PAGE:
But under the tax-saving umbrella, there are also Unit Linked Insurance Plans (ULIP), Equity Linked Savings Schemes (ELSS), and the National Pension Scheme (NPS), all of which provide an equity exposure.

This is why you must always approach tax planning from the perspective of your overall portfolio. Your personal tax strategy will have a different meaning and emphasis depending upon your circumstances and risk capability. For instance, if your portfolio is heavily tilted towards fixed income instruments, it would not be wise to opt for an investment in NSC. Instead, consider an ELSS.

Most individuals rarely think about tax planning from an investment point of view. Hence one finds that they do not approach an investment with a perspective of whether or not it fits in with their overall portfolio. The approach is often just grabbing up investments that will give them the tax break, irrespective of whether or not it will help them reach their determined financial goals or fit into an overall investment strategy.

As a result, it is not surprising to see portfolios heavily skewed towards ULIPs or endowment plans. Or probably packed with NSC, in addition to their EPF and PPF.

Tax planning investments are no different from conventional investments. Hence, it is imperative to obtain an in-depth understanding of all investment avenues available which offer tax benefits and choose suitable ones that will help save tax and achieve goals.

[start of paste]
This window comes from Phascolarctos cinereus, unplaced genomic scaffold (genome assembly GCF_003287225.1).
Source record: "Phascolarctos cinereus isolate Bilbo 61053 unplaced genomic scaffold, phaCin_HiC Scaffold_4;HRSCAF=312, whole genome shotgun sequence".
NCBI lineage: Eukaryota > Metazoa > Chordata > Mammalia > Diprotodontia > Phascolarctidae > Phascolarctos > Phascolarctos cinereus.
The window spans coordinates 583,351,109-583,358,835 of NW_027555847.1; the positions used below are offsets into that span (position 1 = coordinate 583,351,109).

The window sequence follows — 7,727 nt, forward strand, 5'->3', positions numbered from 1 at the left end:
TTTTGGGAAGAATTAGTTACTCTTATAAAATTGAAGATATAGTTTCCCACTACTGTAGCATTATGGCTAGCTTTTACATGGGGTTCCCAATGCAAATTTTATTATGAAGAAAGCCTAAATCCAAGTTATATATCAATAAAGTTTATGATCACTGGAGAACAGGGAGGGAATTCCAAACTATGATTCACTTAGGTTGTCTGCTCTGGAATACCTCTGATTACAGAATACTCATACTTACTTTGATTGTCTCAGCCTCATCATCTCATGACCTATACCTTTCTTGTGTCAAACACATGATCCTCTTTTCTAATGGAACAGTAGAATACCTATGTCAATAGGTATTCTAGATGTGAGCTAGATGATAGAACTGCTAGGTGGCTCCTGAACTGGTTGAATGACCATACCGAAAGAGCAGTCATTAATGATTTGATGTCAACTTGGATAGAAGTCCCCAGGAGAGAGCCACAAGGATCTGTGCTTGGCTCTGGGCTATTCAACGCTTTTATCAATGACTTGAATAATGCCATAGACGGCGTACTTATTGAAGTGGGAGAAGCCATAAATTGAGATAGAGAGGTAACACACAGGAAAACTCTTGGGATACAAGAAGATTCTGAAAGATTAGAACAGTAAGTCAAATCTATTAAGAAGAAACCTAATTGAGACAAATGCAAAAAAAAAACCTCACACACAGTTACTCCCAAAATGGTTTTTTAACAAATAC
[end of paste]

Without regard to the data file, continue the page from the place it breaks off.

Assumption: Tax saving can be done in January.

If you do your tax planning in January and February, you need to stop. You are most prone to making the wrong investment when it is done in a tearing hurry, with the March 31 deadline looming menacingly.

Start right away. You should invest in PPF at the very start of the financial year to avail of the benefit of compounding. If investing in an ELSS, it is wise to do so via a systematic investment plan (SIP) from April onwards. Do remember that SIPs are implemented for a minimum of 6 months or 12 months (though you can terminate it anytime).

If you want your money to work towards one goal, which is creating wealth, ensure that you approach it in an orderly fashion. Tax saving should be in sync with the overall strategy and not a hurried exercise at the end of the financial year, where you pick up anything simply because you don’t know what else to do. Tax optimisation of individual financial products has to be the last step in the overall financial plan and not the basis for selection.

In a crazy dash to meet their Section 80C requirement, most investors opt for unit linked insurance plans, or ULIPs, and endowment plans, and often end up with products that are duplicated in their portfolio or do not suit their need.

Or they buy life insurance policies. Insurance should never be bought with the intention of saving tax. Tax saving is just one of the benefits that come along with it. The main benefit is the provision of finances in the case of death of the policy holder.

Please Read

6 questions to answer when constructing your portfolio

3 things tax planning is NOT

Why you can't compare PPF with ELSS

4 tax-saving assumptions that are wrong

Does PPF fit into your portfolio? 7 questions on PPF answered